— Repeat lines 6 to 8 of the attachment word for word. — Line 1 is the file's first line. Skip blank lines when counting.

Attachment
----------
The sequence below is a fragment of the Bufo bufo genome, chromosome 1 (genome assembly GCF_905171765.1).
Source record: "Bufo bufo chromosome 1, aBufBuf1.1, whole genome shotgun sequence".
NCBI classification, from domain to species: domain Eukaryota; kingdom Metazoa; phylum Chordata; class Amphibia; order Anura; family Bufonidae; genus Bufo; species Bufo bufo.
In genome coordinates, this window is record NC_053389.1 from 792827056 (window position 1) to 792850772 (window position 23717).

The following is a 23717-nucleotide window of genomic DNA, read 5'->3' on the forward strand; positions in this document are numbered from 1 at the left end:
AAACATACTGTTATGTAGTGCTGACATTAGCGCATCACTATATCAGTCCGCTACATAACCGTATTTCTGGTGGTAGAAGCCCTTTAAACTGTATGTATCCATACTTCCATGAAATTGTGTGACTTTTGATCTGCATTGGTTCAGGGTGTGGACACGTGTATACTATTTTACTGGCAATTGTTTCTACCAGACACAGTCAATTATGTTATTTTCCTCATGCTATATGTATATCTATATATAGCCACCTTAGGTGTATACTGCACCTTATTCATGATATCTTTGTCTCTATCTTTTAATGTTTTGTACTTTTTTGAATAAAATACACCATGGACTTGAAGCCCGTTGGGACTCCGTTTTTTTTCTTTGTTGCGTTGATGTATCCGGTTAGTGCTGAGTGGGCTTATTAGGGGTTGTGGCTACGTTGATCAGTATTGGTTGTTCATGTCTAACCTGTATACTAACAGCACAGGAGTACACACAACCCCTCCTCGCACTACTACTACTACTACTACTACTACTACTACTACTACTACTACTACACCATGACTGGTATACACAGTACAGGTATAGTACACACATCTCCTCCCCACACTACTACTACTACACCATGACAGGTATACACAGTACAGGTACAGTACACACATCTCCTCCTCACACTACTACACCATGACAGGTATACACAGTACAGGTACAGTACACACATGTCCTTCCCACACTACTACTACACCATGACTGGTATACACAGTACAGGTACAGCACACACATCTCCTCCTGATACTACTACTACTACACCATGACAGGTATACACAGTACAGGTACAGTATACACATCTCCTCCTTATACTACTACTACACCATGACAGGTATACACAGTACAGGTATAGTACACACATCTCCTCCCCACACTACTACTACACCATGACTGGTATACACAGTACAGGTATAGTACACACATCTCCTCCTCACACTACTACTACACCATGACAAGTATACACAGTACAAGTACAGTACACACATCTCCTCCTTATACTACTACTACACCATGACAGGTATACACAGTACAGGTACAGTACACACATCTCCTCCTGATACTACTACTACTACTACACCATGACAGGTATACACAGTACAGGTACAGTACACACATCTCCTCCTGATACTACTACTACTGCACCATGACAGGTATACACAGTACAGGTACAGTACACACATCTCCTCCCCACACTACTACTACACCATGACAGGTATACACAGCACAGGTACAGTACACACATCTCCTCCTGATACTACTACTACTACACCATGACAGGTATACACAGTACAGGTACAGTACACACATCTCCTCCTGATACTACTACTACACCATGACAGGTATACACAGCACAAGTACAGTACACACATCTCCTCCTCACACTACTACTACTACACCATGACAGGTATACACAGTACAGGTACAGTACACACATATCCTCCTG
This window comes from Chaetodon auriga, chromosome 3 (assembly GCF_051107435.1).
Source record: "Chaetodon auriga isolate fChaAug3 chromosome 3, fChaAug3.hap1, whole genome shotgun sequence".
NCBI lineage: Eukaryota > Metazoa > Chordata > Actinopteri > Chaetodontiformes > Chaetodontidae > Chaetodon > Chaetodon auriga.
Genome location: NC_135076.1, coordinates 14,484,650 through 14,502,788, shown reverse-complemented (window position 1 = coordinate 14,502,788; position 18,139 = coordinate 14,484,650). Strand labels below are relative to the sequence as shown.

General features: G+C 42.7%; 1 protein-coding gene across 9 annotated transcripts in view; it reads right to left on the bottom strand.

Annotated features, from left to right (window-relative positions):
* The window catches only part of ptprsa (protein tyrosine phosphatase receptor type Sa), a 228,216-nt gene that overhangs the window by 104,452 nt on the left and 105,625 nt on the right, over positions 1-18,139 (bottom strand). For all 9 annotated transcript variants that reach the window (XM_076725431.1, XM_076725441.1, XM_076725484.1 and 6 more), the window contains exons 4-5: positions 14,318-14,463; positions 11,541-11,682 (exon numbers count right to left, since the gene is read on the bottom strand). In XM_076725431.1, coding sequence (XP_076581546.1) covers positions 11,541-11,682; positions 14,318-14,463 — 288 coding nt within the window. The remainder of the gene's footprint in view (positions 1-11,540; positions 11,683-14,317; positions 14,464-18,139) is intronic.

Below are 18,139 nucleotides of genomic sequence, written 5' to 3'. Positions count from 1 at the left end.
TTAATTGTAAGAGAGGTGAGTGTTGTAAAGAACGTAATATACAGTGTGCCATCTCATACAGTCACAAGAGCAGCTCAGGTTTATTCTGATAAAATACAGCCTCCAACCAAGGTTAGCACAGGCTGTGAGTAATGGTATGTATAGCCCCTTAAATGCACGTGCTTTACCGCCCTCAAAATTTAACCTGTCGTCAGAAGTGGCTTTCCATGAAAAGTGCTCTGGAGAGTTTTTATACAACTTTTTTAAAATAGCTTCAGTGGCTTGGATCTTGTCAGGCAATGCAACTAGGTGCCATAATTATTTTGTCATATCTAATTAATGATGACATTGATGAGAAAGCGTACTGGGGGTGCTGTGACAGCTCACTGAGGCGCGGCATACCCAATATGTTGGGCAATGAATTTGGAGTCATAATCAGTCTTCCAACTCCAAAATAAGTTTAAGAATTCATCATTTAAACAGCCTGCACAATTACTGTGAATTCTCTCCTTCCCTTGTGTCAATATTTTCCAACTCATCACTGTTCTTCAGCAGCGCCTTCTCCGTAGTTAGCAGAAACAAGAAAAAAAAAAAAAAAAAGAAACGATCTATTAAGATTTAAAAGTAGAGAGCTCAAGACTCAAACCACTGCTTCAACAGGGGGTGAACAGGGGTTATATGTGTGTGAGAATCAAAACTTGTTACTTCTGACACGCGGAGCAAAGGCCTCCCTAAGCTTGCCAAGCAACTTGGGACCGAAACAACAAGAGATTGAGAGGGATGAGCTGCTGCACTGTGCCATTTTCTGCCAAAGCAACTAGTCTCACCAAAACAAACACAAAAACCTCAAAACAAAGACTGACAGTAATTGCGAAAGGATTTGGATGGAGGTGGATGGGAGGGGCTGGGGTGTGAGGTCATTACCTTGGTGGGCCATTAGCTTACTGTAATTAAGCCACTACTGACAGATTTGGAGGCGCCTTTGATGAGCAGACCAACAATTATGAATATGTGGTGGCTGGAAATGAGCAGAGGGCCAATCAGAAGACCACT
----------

AAACATACTGTTATGTAGTGCTGACATTAGCGCATCACTATATCAGTCCGCTACATAACCGTATTTCTGGTGGTAGAAGCCCTTTAAACTGTATGTATCCATACTTCCATGAAATTGTGTGACTTTTGATCTGCATTGGTTCAGGGTGTGGACACGTGTATACTATTTTACTGGCAATTGTTTCTACCAGACACAGTCAATTATGTTATTTTCCTCATGCTATATGTATATCTATATATAGCCACCTTAGGTGTATACTGCACCTTATTCATGATATCTTTGTCTCTATCTTTTAATGTTTTGTACTTTTTTGAATAAAATACACCATGGACTTGAAGCCCGTTGGGACTCCGTTTTTTTTCTTTGTTGCGTTGATGTATCCGGTTAGTGCTGAGTGGGCTTATTAGGGGTTGTGGCTACGTTGATCAGTATTGGTTGTTCATGTCTAACCTGTATACTAACAGCACAGGAGTACACACAACCCCTCCTCGCACTACTACTACTACTACTACTACTACTACTACTACTACTACTACTACACCATGACTGGTATACACAGTACAGGTATAGTACACACATCTCCTCCCCACACTACTACTACTACACCATGACAGGTATACACAGTACAGGTACAGTACACACATCTCCTCCTCACACTACTACACCATGACAGGTATACACAGTACAGGTACAGTACACACATGTCCTTCCCACACTACTACTACACCATGACTGGTATACACAGTACAGGTACAGCACACACATCTCCTCCTGATACTACTACTACTACACCATGACAGGTATACACAGTACAGGTACAGTATACACATCTCCTCCTTATACTACTACTACACCATGACAGGTATACACAGTACAGGTATAGTACACACATCTCCTCCCCACACTACTACTACACCATGACTGGTATACACAGTACAGGTATAGTACACACATCTCCTCCTCACACTACTACTACACCATGACAAGTATACACAGTACAAGTACAGTACACACATCTCCTCCTTATACTACTACTACACCATGACAGGTATACACAGTACAGGTACAGTACACACATCTCCTCCTGATACTACTACTACTACTACACCATGACAGGTATACACAGTACAGGTACAGTACACACATCTCCTCCTGATACTACTACTACTGCACCATGACAGGTATACACAGTACAGGTACAGTACACACATCTCCTCCCCACACTACTACTACACCATGACAGGTATACACAGCACAGGTACAGTACACACATCTCCTCCTGATACTACTACTACTACACCATGACAGGTATACACAGTACAGGTACAGTACACACATCTCCTCCTGATACTACTACTACACCATGACAGGTATACACAGCACAAGTACAGTACACACATCTCCTCCTCACACTACTACTACTACACCATGACAGGTATACACAGTACAGGTACAGTACACACATATCCTCCTG
This window comes from Chaetodon auriga, chromosome 3 (assembly GCF_051107435.1).
Source record: "Chaetodon auriga isolate fChaAug3 chromosome 3, fChaAug3.hap1, whole genome shotgun sequence".